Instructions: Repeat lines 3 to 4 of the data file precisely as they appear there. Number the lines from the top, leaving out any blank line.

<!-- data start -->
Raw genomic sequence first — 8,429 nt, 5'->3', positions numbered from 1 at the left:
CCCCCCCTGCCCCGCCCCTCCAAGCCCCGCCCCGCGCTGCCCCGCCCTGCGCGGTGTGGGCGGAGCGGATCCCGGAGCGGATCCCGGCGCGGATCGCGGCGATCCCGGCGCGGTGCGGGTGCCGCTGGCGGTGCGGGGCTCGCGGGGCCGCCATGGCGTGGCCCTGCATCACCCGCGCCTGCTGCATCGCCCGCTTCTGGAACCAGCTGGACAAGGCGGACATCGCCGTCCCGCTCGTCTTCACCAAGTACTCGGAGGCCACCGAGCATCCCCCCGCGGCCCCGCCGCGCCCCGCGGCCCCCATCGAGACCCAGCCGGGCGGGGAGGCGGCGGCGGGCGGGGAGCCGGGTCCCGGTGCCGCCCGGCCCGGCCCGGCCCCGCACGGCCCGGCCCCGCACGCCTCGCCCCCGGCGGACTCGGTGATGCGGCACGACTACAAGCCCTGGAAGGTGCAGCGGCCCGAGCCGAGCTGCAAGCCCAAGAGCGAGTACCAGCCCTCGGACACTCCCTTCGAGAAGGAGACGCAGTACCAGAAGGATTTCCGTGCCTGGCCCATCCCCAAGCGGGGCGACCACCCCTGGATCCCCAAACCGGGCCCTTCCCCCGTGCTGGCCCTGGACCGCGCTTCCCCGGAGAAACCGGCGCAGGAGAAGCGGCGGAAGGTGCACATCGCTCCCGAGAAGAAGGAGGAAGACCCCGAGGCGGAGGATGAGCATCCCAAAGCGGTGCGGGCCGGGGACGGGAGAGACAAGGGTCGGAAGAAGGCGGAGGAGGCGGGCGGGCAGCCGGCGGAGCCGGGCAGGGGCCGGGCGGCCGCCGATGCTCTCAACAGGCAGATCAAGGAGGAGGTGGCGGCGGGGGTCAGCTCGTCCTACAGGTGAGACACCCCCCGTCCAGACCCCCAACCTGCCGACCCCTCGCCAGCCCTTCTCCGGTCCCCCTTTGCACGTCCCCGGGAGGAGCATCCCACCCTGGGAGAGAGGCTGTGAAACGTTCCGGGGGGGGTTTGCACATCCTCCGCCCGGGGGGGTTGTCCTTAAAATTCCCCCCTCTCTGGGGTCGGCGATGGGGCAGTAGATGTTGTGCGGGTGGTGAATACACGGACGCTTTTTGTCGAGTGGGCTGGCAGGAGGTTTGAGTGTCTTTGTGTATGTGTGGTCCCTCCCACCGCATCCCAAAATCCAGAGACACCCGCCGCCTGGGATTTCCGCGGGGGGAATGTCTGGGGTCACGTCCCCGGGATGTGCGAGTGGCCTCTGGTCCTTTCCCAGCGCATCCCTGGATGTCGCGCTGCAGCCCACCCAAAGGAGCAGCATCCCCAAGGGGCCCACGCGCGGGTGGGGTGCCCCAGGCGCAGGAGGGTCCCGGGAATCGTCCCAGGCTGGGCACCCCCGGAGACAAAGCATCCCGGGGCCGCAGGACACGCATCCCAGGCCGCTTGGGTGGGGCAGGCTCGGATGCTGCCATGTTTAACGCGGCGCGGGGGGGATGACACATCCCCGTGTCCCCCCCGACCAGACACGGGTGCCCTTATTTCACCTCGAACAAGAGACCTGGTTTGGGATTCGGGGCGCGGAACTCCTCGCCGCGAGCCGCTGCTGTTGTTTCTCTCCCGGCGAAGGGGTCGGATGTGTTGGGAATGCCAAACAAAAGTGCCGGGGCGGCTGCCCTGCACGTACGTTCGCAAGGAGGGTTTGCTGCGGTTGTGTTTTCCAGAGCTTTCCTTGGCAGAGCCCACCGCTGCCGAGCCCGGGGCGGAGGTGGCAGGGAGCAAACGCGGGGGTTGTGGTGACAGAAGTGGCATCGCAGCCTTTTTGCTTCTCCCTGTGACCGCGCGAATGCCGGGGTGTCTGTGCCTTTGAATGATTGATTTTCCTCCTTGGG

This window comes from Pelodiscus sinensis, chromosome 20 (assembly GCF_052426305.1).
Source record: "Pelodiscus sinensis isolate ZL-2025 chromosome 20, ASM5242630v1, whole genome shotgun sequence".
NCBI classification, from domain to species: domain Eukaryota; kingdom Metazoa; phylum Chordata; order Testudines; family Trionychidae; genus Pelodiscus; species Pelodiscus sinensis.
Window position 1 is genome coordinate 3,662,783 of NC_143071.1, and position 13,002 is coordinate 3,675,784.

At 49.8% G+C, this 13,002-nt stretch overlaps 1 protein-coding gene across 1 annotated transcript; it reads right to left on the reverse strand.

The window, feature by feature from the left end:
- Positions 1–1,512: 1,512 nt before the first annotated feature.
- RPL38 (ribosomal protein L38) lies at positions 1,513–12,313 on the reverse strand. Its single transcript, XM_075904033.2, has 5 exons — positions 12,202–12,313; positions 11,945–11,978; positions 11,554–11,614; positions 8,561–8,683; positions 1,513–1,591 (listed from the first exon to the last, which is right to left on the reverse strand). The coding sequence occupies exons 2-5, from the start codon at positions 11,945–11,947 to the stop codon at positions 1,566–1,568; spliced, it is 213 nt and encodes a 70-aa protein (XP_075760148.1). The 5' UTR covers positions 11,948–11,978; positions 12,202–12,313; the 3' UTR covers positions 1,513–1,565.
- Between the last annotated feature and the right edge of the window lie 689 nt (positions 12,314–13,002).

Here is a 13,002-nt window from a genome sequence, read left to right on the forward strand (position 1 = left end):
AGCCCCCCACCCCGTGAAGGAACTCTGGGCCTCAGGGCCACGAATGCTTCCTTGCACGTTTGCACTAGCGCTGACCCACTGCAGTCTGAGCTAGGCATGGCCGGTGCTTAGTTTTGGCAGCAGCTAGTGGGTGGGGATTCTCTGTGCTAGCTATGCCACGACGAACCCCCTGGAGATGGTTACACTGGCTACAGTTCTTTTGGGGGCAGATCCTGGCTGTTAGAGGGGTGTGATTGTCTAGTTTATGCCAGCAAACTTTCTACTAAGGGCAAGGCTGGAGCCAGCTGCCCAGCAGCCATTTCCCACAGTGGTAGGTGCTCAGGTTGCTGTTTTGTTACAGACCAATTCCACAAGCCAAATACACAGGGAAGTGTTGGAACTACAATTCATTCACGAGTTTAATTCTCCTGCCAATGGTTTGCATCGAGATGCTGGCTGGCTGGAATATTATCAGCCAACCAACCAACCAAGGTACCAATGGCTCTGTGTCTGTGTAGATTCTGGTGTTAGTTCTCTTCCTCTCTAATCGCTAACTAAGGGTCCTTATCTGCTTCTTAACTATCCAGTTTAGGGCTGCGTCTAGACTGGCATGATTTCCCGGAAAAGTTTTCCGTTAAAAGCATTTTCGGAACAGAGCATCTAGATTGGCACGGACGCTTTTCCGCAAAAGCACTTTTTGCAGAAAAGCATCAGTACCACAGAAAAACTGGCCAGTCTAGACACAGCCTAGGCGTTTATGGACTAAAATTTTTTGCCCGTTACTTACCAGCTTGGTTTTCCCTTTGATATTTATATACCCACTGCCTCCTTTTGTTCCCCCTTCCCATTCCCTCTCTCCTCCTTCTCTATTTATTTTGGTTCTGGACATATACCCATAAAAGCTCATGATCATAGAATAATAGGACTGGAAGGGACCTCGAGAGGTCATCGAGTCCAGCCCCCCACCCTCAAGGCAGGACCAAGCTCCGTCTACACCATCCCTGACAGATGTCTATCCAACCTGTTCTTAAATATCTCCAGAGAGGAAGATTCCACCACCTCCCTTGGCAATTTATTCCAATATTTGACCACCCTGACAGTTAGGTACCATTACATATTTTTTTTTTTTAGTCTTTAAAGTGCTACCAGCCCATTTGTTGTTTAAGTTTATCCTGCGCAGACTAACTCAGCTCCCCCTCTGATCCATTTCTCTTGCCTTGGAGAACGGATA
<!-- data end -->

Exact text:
This window comes from Pelodiscus sinensis, chromosome 20 (assembly GCF_052426305.1).
Source record: "Pelodiscus sinensis isolate ZL-2025 chromosome 20, ASM5242630v1, whole genome shotgun sequence".